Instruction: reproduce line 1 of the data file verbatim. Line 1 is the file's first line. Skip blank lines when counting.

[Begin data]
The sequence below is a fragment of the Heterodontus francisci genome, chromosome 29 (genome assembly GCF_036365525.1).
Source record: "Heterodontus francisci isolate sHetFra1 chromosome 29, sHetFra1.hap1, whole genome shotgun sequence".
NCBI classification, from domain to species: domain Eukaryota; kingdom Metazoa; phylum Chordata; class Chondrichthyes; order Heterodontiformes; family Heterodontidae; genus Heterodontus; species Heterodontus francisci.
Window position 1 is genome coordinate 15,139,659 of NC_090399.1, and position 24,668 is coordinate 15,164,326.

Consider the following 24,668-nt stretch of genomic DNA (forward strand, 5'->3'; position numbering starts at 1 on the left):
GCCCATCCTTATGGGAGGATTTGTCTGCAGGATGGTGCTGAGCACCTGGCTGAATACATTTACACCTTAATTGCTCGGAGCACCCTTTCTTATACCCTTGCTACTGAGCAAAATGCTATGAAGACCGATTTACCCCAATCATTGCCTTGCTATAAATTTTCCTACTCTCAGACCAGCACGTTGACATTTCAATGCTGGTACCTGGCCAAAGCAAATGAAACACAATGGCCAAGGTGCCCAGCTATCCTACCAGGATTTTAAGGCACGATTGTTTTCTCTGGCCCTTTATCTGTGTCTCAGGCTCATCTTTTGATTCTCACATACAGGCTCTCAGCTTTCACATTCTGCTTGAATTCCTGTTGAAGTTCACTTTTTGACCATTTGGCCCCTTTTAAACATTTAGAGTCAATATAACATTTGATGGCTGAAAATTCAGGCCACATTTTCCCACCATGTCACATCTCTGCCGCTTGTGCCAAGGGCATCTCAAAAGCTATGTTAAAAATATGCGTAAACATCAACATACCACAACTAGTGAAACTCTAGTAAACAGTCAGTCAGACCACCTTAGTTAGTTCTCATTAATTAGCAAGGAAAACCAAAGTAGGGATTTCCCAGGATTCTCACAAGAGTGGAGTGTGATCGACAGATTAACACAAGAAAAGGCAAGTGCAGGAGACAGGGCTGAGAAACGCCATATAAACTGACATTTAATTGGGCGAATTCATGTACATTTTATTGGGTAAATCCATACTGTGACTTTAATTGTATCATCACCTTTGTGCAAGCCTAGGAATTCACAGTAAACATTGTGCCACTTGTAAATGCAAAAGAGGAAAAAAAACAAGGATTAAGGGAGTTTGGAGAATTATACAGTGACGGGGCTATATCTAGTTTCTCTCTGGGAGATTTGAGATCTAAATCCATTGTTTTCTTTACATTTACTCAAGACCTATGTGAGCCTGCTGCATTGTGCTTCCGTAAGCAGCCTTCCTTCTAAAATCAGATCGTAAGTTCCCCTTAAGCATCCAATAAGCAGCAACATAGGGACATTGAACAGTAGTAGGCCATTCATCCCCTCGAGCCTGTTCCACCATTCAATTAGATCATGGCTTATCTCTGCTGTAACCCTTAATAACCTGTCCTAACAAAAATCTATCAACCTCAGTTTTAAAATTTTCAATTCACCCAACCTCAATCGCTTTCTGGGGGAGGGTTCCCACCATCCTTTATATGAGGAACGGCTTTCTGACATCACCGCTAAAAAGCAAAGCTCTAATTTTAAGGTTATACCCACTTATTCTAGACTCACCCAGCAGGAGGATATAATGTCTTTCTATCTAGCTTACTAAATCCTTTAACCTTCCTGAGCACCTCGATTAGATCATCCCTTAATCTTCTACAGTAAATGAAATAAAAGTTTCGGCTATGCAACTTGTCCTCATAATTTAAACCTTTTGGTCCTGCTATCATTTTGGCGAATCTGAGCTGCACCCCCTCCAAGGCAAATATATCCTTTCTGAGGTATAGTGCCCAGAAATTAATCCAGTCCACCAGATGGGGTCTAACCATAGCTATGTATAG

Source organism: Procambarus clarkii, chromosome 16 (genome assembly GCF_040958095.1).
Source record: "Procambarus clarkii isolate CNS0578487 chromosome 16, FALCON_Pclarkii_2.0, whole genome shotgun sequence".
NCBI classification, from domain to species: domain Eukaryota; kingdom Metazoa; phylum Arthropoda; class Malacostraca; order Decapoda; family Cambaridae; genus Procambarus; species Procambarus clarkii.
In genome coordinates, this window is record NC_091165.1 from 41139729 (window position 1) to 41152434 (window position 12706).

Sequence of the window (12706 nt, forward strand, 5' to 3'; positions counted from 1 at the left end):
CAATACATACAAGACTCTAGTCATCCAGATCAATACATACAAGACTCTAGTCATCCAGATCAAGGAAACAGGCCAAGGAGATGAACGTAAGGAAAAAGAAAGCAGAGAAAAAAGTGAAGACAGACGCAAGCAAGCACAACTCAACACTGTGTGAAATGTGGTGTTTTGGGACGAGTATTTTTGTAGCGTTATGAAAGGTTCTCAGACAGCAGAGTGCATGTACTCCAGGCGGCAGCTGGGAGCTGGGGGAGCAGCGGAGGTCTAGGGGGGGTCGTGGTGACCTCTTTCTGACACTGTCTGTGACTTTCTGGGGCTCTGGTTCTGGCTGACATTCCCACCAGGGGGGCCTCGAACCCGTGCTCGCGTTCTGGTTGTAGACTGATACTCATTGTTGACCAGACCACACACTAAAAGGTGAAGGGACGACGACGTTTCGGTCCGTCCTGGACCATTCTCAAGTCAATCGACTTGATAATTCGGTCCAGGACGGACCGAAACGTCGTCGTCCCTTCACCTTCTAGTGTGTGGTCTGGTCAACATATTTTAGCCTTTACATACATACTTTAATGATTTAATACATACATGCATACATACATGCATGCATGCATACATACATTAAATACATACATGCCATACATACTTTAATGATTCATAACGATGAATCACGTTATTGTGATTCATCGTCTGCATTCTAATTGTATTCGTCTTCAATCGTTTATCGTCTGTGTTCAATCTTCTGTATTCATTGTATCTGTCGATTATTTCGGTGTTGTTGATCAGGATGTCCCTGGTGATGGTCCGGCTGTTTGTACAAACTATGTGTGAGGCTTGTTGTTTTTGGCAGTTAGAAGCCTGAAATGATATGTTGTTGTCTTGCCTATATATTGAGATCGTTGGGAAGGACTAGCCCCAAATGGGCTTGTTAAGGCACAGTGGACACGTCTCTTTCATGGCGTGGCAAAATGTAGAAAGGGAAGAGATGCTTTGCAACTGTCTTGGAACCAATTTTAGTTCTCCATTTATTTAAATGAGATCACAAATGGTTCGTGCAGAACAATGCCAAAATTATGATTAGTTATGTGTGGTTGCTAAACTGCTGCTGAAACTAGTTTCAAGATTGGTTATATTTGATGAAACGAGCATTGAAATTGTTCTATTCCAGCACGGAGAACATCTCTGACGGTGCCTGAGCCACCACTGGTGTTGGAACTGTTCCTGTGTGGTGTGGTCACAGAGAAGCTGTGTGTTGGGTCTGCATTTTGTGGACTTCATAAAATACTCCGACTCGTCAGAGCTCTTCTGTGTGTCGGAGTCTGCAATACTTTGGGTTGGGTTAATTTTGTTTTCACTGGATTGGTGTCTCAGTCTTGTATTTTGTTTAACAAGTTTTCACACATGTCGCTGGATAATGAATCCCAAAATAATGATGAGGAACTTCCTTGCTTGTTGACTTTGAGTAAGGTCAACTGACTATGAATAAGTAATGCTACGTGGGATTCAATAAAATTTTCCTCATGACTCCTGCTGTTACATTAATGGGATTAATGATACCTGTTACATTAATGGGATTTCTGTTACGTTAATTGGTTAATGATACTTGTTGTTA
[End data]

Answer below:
The sequence below is a fragment of the Heterodontus francisci genome, chromosome 29 (genome assembly GCF_036365525.1).